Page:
Carrie Lam Cheng Yuet-ngor, chief executive of the Hong Kong Special Administrative Region, condemned on Friday the "Hong Kong independence" slogans that were displayed in the city's universities, adding that such remarks were in violation of the country's sovereignty, territorial integrity and development interests.
"'Hong Kong independence' runs against the 'one country, two systems' principle and the Basic Law as well as the overall and long-term interest of society," Lam said.
Lam also denounced a poster at the Education University of Hong Kong that gloated over the death of the son of the city's undersecretary for education. She said such remarks were "entirely disrespectful, against the moral values of society and coldblooded".
Lam, describing the incidents at the universities as "having overstepped the bottom line of society", said that freedom of speech had its limits and academic independence should not be used as an excuse to advocate fallacies.
She said university administrations should take timely and appropriate action to handle the incidents and appealed to society to join forces to "rectify such abuses of freedom of speech" while safeguarding the city's core values and defending moral standards.
Lam made the remarks one day after a group of Chinese University of Hong Kong students and alumni voiced strong objections to the university student union's separatist advocacy on campus.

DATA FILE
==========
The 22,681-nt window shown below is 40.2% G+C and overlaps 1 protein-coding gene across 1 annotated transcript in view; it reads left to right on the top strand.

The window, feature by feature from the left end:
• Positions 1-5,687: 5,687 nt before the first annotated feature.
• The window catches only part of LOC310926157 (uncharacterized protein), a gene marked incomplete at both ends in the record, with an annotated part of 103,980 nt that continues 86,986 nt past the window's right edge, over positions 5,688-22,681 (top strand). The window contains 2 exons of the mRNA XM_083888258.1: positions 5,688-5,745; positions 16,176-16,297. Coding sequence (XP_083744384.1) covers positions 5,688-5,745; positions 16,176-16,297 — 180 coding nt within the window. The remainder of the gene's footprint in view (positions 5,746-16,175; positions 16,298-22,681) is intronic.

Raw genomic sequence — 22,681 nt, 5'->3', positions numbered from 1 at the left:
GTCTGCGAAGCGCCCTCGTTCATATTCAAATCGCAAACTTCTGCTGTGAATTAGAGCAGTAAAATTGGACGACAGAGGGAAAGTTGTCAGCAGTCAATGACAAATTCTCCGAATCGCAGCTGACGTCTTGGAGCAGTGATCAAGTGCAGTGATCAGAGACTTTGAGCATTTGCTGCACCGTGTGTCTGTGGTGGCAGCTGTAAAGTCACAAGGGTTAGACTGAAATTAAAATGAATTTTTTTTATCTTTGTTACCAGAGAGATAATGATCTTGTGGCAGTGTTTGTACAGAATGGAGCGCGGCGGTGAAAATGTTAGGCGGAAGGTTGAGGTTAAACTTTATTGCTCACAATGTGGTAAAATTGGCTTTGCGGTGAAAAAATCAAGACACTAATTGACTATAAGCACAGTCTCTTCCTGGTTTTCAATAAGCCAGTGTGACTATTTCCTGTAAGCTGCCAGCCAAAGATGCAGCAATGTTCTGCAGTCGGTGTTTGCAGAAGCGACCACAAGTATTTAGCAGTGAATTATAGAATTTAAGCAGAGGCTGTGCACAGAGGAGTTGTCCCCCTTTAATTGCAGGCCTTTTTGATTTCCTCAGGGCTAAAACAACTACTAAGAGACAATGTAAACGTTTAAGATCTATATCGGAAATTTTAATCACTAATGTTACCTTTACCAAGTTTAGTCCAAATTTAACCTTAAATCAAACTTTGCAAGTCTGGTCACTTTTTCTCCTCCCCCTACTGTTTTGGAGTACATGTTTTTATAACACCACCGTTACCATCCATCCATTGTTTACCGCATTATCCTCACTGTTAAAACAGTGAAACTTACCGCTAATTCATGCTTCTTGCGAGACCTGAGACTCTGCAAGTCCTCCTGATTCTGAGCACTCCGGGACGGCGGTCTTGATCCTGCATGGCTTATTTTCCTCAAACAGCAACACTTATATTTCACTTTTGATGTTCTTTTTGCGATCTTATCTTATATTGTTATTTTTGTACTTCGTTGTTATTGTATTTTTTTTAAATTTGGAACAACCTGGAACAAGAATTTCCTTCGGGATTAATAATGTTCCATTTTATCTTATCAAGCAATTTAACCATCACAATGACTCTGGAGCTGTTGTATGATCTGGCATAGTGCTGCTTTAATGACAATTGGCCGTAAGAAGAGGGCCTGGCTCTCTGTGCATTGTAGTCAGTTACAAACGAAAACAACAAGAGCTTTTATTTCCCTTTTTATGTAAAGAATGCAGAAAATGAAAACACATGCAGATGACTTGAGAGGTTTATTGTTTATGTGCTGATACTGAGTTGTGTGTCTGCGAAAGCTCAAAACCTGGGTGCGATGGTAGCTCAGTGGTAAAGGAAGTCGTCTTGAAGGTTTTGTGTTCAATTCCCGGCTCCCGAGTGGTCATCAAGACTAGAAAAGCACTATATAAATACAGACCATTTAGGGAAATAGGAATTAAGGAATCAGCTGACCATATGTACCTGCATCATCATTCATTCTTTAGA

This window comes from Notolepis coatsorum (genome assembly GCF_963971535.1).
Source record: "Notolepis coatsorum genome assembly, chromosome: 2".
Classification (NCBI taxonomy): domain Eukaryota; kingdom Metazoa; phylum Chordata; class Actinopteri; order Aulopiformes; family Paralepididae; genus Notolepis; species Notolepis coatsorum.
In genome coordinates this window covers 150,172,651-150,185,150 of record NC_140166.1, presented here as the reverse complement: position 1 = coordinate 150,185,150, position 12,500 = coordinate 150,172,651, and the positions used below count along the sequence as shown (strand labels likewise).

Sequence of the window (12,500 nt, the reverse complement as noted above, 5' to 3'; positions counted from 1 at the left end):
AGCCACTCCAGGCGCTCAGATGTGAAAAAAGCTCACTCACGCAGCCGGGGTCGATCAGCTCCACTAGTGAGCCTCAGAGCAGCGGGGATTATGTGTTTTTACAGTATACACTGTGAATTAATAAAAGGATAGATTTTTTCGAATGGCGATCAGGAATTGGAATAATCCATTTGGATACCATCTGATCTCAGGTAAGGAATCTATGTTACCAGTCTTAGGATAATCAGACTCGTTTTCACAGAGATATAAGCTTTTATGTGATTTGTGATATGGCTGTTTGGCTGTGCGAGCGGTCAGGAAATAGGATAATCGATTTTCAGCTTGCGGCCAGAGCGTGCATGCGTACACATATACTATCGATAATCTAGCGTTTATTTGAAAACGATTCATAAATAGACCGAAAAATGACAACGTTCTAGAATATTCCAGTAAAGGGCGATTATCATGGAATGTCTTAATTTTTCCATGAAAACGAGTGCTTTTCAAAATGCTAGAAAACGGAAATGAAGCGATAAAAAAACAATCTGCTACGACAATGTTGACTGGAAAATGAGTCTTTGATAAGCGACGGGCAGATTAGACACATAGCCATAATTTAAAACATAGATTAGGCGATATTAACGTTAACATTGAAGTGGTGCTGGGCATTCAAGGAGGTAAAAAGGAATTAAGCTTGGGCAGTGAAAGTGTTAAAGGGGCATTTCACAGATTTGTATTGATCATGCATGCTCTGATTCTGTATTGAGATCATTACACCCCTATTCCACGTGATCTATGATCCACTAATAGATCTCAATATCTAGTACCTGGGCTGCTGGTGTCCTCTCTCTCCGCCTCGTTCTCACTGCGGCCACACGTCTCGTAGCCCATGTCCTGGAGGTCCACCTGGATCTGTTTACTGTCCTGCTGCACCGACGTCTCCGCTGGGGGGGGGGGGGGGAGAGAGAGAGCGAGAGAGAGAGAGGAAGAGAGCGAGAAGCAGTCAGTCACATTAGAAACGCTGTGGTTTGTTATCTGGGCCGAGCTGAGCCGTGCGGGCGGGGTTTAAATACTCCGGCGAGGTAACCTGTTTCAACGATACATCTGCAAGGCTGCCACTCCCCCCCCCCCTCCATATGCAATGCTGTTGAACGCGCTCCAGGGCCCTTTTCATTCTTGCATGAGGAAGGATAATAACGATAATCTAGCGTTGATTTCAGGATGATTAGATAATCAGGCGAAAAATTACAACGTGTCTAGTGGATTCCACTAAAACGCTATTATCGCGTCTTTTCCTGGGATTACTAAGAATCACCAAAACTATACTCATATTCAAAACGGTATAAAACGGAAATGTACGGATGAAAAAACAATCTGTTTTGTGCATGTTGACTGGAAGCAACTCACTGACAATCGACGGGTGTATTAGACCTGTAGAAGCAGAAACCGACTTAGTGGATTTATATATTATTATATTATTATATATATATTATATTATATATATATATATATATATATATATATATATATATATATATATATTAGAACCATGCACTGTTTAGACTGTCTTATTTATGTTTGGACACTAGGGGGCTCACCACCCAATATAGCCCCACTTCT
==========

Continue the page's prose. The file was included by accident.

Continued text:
Slogans that advocated "Hong Kong independence" were spotted in various locations inside the campus after the new semester started, and were soon removed by school authorities.
Offensive posters also were found on a public billboard at the Education University of Hong Kong ridiculing the death of Undersecretary for Education Christine Choi Yuk-lin's son, who died after jumping off a high-rise in Jordan, Kowloon, around noon on Thursday.
Secretary for Education Kevin Yeung Yun-hung also said displays in public areas should be "morally sound and legal".
He noted that the Education Bureau is against the "independence" fallacies and students should not waste time discussing such issues because they are against the Basic Law.
The city's education head also stressed that moral and legal considerations should be taken into account when people exercise freedom of speech.
The city's academics and lawyers also expressed strong criticism over the illegal and insensitive remarks that appeared at universities.
Lau Siu-kai, sociologist and former top adviser to the Hong Kong SAR government, said some of the students took advantage of the tolerant and relatively relaxed environment on campus to advocate illegal fallacies or taunting messages that crossed the line for society, messages that would in turn backfire.
"Giving students a more tolerant environment doesn't mean that there is no bottom line, no matter if it is morally or politically," Lau said.
Priscilla Leung Mei-fun, a Hong Kong lawmaker and lawyer, said universities have the "ultimate duty or liability" for excluding illegal posters advocating separatism on campus.